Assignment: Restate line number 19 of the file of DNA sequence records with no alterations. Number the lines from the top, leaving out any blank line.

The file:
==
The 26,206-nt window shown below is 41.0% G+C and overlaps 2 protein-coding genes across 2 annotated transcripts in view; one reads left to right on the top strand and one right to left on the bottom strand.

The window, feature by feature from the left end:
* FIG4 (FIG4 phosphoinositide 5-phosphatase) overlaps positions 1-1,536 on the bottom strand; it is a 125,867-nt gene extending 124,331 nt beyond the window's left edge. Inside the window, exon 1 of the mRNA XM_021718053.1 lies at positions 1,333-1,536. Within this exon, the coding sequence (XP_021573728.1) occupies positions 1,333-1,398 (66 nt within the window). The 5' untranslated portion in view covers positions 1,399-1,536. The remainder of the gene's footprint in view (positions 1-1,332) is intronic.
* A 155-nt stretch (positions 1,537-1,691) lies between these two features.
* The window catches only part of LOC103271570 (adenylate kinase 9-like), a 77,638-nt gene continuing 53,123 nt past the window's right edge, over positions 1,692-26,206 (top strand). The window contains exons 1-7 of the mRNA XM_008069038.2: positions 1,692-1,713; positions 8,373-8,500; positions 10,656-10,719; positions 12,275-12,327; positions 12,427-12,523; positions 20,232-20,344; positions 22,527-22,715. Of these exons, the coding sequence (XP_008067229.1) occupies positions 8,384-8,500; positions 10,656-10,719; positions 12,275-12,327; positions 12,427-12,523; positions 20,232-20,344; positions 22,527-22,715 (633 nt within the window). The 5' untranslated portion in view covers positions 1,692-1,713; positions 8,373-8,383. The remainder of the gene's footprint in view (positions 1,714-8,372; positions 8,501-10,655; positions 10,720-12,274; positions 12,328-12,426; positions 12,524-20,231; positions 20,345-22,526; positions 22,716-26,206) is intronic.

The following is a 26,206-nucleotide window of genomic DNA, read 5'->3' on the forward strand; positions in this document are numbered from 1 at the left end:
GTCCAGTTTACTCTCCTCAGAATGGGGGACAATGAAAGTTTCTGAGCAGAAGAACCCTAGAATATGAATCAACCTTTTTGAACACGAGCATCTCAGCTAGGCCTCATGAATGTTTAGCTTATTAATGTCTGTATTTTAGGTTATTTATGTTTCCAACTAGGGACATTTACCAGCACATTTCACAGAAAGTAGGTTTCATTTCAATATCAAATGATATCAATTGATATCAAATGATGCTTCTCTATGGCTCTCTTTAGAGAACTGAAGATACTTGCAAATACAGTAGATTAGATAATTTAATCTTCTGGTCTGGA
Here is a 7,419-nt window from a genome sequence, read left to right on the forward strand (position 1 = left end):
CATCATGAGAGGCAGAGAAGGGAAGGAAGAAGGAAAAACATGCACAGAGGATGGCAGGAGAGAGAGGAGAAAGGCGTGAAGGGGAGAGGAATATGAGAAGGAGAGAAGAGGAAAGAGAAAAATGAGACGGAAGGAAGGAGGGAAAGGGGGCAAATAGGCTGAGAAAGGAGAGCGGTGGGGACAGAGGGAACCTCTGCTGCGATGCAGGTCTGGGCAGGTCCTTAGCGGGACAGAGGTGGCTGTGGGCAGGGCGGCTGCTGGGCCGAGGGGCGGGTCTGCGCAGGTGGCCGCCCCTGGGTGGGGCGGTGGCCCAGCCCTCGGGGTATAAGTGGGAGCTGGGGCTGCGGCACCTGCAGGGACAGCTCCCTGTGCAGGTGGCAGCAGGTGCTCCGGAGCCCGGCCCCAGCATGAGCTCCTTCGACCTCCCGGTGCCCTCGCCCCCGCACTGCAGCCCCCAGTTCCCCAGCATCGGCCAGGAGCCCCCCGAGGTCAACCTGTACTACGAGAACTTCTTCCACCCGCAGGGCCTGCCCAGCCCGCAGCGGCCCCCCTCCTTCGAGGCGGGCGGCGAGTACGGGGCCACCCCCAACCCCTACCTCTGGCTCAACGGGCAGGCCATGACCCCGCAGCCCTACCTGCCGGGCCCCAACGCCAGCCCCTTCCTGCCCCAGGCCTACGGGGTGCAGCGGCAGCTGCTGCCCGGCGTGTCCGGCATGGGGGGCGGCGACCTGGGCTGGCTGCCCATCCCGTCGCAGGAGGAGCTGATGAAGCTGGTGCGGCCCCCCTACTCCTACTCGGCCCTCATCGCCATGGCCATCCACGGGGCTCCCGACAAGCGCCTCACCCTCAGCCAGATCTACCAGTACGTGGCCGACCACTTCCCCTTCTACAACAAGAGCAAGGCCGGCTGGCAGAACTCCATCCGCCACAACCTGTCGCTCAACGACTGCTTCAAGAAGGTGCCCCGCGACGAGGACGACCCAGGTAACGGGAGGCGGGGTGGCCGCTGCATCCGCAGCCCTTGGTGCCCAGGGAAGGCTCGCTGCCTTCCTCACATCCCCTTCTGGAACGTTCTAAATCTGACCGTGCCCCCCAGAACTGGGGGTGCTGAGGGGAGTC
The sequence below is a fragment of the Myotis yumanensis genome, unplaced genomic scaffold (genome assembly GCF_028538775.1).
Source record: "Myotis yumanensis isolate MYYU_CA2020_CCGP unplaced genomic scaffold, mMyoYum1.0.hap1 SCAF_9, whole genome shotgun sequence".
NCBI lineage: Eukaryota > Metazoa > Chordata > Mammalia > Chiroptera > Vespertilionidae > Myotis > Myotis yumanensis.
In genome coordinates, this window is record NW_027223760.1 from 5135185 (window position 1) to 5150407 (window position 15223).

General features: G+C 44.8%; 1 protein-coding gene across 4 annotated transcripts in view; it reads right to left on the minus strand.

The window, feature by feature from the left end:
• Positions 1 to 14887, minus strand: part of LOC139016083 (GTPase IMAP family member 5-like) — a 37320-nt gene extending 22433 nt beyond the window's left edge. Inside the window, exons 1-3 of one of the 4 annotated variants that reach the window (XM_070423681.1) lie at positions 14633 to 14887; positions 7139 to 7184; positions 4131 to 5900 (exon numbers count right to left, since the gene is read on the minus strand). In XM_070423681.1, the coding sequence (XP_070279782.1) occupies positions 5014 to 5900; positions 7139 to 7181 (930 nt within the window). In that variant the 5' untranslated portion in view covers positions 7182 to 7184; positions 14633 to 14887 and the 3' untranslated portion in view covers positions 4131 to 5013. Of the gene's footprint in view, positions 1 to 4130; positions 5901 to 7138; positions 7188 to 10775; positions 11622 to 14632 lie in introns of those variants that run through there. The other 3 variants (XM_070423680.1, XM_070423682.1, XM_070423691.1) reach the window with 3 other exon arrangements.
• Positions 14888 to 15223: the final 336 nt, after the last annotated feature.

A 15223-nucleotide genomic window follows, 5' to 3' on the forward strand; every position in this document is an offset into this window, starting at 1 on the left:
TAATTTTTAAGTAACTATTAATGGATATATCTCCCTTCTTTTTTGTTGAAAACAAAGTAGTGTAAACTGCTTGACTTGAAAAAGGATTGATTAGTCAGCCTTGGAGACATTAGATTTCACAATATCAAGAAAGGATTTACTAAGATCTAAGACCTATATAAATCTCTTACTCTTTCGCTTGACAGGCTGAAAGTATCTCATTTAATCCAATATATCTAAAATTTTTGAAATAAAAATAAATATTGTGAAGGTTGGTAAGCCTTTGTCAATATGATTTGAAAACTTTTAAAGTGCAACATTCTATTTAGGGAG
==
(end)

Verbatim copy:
TAATTTTTAAGTAACTATTAATGGATATATCTCCCTTCTTTTTTGTTGAAAACAAAGTAGTGTAAACTGCTTGACTTGAAAAAGGATTGATTAGTCAGCCTTGGAGACATTAGATTTCACAATATCAAGAAAGGATTTACTAAGATCTAAGACCTATATAAATCTCTTACTCTTTCGCTTGACAGGCTGAAAGTATCTCATTTAATCCAATATATCTAAAATTTTTGAAATAAAAATAAATATTGTGAAGGTTGGTAAGCCTTTGTCAATATGATTTGAAAACTTTTAAAGTGCAACATTCTATTTAGGGAG